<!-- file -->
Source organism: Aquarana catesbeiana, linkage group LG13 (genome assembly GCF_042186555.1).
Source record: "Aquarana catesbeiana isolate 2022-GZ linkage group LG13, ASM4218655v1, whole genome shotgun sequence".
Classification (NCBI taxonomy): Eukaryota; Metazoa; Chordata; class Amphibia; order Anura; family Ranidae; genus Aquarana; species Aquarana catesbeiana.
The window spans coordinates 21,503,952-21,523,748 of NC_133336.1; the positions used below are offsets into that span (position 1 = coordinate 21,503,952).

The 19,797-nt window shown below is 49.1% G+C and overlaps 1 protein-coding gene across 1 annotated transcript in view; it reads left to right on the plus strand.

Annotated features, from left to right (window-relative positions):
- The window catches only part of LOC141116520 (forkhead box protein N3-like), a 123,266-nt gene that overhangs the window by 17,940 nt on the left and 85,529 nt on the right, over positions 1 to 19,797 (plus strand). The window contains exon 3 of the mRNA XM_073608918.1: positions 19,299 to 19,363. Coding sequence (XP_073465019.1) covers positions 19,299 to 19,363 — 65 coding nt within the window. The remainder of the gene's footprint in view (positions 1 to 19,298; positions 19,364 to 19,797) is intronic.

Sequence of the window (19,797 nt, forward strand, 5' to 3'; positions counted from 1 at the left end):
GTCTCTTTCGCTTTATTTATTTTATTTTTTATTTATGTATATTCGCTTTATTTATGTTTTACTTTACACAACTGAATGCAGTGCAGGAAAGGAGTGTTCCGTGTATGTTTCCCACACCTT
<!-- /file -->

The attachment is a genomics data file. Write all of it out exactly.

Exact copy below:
Source organism: Aquarana catesbeiana, linkage group LG13 (genome assembly GCF_042186555.1).
Source record: "Aquarana catesbeiana isolate 2022-GZ linkage group LG13, ASM4218655v1, whole genome shotgun sequence".
Classification (NCBI taxonomy): Eukaryota; Metazoa; Chordata; class Amphibia; order Anura; family Ranidae; genus Aquarana; species Aquarana catesbeiana.
The window spans coordinates 21,503,952-21,523,748 of NC_133336.1; the positions used below are offsets into that span (position 1 = coordinate 21,503,952).

The 19,797-nt window shown below is 49.1% G+C and overlaps 1 protein-coding gene across 1 annotated transcript in view; it reads left to right on the plus strand.

Annotated features, from left to right (window-relative positions):
- The window catches only part of LOC141116520 (forkhead box protein N3-like), a 123,266-nt gene that overhangs the window by 17,940 nt on the left and 85,529 nt on the right, over positions 1 to 19,797 (plus strand). The window contains exon 3 of the mRNA XM_073608918.1: positions 19,299 to 19,363. Coding sequence (XP_073465019.1) covers positions 19,299 to 19,363 — 65 coding nt within the window. The remainder of the gene's footprint in view (positions 1 to 19,298; positions 19,364 to 19,797) is intronic.

Sequence of the window (19,797 nt, forward strand, 5' to 3'; positions counted from 1 at the left end):
GTCTCTTTCGCTTTATTTATTTTATTTTTTATTTATGTATATTCGCTTTATTTATGTTTTACTTTACACAACTGAATGCAGTGCAGGAAAGGAGTGTTCCGTGTATGTTTCCCACACCTT